Catholic World Report
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April 18, 2010
Future generations will have much for which to thank Benedict.

The fifth anniversary of Pope Benedict’s pontificate arrives amidst confident pronouncements of its failure: “Little to Celebrate,” “Besieged by Questions,” run the headlines. But how will Catholics and historians a century from now view it? They will likely see it as a very consequential and reforming one, a turning point in the restoration of orthodoxy and holiness to the Church and greater truth to the world.

Contrary to today’s conventional wisdom, Pope Benedict did not create a “Church in crisis”; he inherited one. But instead of throwing up his hands and succumbing to doctrinal and disciplinary drift, he has been planting seeds of reform that will germinate and produce great fruit in the decades to come.

To the dismay of those largely responsible for the abuse scandal in the Church, he restored the long-neglected ban on the ordination of homosexuals to the priesthood, which is the single most important reform in eliminating the scandal.

To address catechetical collapse and the scandal of unchallenged heresy, he has issued a steady stream of important speeches, encyclicals, and clarifications, such as the CDF’s Doctrinal Note on Evangelization, and repeatedly urged bishops to confront Catholic public figures who defy and distort Church teaching.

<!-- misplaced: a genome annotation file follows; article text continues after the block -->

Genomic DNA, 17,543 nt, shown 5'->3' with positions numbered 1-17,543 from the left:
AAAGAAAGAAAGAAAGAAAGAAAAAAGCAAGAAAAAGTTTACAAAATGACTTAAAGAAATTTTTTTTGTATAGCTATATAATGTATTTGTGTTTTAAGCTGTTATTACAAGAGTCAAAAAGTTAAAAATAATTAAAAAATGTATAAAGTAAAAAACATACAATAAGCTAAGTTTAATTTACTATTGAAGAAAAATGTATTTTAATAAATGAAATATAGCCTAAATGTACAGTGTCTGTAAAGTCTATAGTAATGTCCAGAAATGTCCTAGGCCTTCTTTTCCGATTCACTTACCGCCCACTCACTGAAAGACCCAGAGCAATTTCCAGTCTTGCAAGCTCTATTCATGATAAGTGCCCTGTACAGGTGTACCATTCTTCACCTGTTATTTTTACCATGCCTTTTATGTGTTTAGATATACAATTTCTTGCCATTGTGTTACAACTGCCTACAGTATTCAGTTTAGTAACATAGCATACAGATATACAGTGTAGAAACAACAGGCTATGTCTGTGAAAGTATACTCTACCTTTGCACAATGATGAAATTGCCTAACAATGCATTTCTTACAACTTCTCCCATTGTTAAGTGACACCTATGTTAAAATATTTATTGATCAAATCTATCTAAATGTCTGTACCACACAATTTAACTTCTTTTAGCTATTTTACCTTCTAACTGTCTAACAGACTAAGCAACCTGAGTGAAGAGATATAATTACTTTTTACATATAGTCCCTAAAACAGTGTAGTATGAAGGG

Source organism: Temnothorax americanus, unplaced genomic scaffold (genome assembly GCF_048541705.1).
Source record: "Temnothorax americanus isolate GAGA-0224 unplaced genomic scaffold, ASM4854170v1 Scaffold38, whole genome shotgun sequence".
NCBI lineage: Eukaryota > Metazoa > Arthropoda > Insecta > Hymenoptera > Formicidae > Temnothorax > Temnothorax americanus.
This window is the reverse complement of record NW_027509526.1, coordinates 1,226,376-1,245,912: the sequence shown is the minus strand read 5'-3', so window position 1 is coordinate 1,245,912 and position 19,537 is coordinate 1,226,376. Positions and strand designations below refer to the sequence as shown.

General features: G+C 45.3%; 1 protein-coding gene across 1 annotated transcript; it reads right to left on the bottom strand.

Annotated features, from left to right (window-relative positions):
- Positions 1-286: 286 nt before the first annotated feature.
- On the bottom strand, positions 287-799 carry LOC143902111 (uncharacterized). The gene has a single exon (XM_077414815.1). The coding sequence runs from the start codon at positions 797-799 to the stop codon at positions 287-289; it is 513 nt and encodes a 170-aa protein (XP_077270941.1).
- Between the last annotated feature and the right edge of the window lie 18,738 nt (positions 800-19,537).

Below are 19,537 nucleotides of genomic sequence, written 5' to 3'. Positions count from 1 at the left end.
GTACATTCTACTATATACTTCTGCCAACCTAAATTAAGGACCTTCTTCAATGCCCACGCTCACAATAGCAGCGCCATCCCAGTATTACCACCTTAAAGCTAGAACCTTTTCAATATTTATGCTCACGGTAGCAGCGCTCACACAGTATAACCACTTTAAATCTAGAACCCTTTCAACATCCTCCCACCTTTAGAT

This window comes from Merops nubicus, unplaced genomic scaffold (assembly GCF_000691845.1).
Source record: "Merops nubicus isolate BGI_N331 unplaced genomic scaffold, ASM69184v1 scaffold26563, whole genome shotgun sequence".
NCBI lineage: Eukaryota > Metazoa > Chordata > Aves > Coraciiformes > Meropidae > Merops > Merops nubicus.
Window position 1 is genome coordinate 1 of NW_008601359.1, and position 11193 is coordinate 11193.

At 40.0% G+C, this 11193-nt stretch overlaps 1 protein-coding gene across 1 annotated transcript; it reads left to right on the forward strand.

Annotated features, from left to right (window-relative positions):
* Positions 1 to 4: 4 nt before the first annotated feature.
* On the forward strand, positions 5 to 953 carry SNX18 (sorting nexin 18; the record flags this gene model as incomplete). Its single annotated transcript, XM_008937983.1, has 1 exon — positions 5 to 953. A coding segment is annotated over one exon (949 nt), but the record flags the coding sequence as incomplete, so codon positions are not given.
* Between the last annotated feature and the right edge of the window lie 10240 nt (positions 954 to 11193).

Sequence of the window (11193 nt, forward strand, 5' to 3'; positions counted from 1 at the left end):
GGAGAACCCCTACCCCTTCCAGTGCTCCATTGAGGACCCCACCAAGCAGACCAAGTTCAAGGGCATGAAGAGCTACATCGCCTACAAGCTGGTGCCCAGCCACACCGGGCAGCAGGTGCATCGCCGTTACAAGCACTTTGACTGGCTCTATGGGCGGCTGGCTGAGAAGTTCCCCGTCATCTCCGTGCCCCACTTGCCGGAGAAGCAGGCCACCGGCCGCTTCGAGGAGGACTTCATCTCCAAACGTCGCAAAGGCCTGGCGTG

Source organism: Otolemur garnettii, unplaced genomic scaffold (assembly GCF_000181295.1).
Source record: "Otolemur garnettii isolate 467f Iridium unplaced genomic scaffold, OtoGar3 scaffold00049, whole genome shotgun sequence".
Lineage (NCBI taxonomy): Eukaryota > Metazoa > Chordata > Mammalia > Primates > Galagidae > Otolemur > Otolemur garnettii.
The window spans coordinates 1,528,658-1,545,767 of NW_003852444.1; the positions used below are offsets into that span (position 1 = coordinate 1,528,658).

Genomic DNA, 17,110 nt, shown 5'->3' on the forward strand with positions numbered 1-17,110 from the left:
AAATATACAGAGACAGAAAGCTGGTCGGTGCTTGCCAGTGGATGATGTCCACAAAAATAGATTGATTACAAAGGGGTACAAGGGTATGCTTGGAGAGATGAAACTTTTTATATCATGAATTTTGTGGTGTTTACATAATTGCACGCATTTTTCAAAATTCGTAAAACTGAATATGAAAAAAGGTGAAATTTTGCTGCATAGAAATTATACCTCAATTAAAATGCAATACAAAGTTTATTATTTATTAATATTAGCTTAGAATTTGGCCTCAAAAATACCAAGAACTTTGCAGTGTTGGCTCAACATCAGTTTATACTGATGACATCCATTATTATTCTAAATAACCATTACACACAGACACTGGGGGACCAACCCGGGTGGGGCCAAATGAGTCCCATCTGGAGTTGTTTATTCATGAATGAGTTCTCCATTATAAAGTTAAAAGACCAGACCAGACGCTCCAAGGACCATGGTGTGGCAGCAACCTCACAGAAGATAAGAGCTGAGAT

To address laxity and chaos within dioceses, he has called for a revival of canon law and used the occasion of the retirement of derelict and dissenting bishops like Roger Mahony to name orthodox replacements.  

To arrest secularization of the liturgy and end a poisonous atmosphere of contempt for tradition within ecclesiastical circles, he issued Summorum Pontificum, which authorizes wider use of the Traditional Latin Mass and makes clear to all Catholics that the old Mass and the new Mass express the same changeless theology.

To redirect vague and feckless ecumenism and interreligous dialogue toward more fruitful and serious ends, he has undertaken historic initiatives such as Anglicanorum Coetibus and launched important talks with the Eastern Orthodox.

But perhaps his most lasting contribution to reform, apart from any one reform or initiative, will come from the progress he makes in removing the wedge dissenters have driven between the pre-Vatican II Church and the post-Vatican II Church. Therein lies the fundamental source of much of the confusion and crisis in the Church, as Pope Benedict is keenly aware. He observed earlier this year that “after the Second Vatican Council some were convinced that all would be made new, that another Church was being made, that the pre-conciliar Church was finished and we would have another totally ‘other’ [Church].” He called this movement within the Church “anarchic utopianism.”

Defeating the anarchic utopians inside the Church and the dictators of relativism outside it was the tricky and thankless task before him five years ago. He is receiving little gratitude in his own lifetime for undertaking it, but future generations will thank him. At a time when the West demands “reason” without faith and the East advances faith without reason, he stands as the still point synthesizing the two for the betterment of the Church and the world.

 
About the Author
George Neumayr 

 

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